An ‘attitude’ versus a ‘mood’

I recently challenged you to adopt an attitude that reflects your best self and I heard from many readers who were up for that challenge including one who wanted to know the difference between an attitude and a mood - great question.

Think of an attitude as a personal mission statement - it is your ballast that rights your boat when life is leaning sideways. Your mood is a reaction that is closely tied to your interpretation of a situation. It is more mercurial than an attitude and, in fact, can often derail your best intentions of a positive attitude. It’s hard to say which comes first, the mood or the attitude but there is no doubt that nurturing a good mood grows a better attitude.

In my mid-30s I decided to accept an invitation from some friends who were road cyclists and, like my father, became addicted. I bought a bright yellow LaMond Buenos Aires road bike and learned to ride fast and long. Drafting and pace lines were adventures and my only crash was caused by a nasty set of railroad tracks that smacked me violently to the asphalt. Railroad tracks aside, I was confident in most situations except riding through narrow spaces with my feet clipped into my pedals.

One of my enthusiastic bike racing pals gave me the key to that particular problem and it became my life’s metaphor that rights me when I am tilting. She said if you want to crash into the barricade, look at the barricade; if you want to ride between them, focus on the opening between the two barricades. Sounds so simple, but we all know otherwise. The dangers and hazards, the “what-ifs” and “oh no’s” that litter life’s road beg our focus. Keeping our attention on the clear path, on the opening, is challenging, but necessary if you want to avoid crashing into barricades.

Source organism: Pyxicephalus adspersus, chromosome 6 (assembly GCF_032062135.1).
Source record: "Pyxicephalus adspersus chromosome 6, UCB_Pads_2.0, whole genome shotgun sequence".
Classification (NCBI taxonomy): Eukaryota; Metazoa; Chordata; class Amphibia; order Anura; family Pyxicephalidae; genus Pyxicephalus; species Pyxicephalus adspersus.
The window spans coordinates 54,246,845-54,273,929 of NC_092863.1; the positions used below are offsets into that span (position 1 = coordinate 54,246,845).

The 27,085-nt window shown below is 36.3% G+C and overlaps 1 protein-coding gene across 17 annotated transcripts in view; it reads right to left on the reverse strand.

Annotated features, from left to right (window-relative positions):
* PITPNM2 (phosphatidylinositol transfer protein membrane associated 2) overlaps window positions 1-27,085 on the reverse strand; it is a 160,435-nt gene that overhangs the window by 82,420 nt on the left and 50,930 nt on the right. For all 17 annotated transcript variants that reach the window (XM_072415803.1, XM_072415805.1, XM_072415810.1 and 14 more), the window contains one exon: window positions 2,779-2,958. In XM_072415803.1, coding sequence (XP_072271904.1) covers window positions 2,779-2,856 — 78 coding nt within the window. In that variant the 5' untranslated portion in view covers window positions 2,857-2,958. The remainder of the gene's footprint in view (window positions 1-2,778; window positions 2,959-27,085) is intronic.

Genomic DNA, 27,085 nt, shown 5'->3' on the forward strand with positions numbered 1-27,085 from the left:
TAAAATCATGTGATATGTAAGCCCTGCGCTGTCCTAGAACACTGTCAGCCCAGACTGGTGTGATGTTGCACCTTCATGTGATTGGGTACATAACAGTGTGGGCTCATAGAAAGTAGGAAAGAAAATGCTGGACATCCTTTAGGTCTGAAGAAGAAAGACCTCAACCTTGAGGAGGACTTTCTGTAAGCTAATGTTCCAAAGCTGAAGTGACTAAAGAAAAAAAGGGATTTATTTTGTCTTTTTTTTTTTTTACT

All my adult life I have used exercise to keep my mind in a positive place - for most people exercise can manage dark moods, anxiety and depression by creating an environment in the brain rich in mood-boosting chemicals. Exercise, whether running, walking, gardening, or golfing, has an immediate mood boost (those lovely endorphins flood your brain, leaving you serene). Long-term exercise can work as a mood stabilizer in the same way that medication does by altering the chemicals responsible for emotions.

However, sometimes exercise isn’t an option or perhaps exercise isn’t enough to bolster a flagging mood. When this is the case, think about what surrounds you. Your mood has no chance if you often watch television shows where grisly and gruesome take turns on the screen (sounds like the evening news, doesn’t it?). A bucket load of endorphins won’t undo that damage. When you find yourself surrounded by complainers, grumblers, and whiners it’s like feeding your mind and your mood the emotional equivalent of deep-fried Twinkies - might be satisfying at first but then comes the stomach ache.

There are those times when you have no choice but to be in the company of such negativity - these are the times when a long walk or a quiet moment under your favorite tree can reset a downward spiraling mood. Keep you eyes on your open path and your attitude will carry you through to the brighter moments.